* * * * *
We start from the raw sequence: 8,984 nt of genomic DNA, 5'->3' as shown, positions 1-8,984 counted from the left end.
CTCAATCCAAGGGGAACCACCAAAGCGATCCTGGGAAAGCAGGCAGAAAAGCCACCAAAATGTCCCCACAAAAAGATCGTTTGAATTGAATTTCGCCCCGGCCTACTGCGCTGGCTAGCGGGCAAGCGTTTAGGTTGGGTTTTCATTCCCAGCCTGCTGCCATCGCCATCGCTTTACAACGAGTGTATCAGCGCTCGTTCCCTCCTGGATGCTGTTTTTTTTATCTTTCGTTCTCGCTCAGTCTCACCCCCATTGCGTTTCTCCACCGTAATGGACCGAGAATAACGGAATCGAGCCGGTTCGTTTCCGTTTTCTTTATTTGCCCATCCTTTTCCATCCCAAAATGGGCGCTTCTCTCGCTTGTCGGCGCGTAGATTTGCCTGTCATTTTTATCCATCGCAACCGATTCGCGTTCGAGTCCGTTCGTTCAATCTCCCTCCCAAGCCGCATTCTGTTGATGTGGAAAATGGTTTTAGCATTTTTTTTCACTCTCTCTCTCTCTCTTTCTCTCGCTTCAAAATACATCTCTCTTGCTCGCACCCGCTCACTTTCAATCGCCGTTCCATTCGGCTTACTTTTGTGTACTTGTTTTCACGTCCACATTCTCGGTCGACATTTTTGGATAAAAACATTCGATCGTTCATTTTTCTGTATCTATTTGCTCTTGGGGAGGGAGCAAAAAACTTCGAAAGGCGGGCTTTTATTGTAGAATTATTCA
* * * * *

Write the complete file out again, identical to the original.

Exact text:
We start from the raw sequence: 8,984 nt of genomic DNA, 5'->3' as shown, positions 1-8,984 counted from the left end.
CTCAATCCAAGGGGAACCACCAAAGCGATCCTGGGAAAGCAGGCAGAAAAGCCACCAAAATGTCCCCACAAAAAGATCGTTTGAATTGAATTTCGCCCCGGCCTACTGCGCTGGCTAGCGGGCAAGCGTTTAGGTTGGGTTTTCATTCCCAGCCTGCTGCCATCGCCATCGCTTTACAACGAGTGTATCAGCGCTCGTTCCCTCCTGGATGCTGTTTTTTTTATCTTTCGTTCTCGCTCAGTCTCACCCCCATTGCGTTTCTCCACCGTAATGGACCGAGAATAACGGAATCGAGCCGGTTCGTTTCCGTTTTCTTTATTTGCCCATCCTTTTCCATCCCAAAATGGGCGCTTCTCTCGCTTGTCGGCGCGTAGATTTGCCTGTCATTTTTATCCATCGCAACCGATTCGCGTTCGAGTCCGTTCGTTCAATCTCCCTCCCAAGCCGCATTCTGTTGATGTGGAAAATGGTTTTAGCATTTTTTTTCACTCTCTCTCTCTCTCTTTCTCTCGCTTCAAAATACATCTCTCTTGCTCGCACCCGCTCACTTTCAATCGCCGTTCCATTCGGCTTACTTTTGTGTACTTGTTTTCACGTCCACATTCTCGGTCGACATTTTTGGATAAAAACATTCGATCGTTCATTTTTCTGTATCTATTTGCTCTTGGGGAGGGAGCAAAAAACTTCGAAAGGCGGGCTTTTATTGTAGAATTATTCA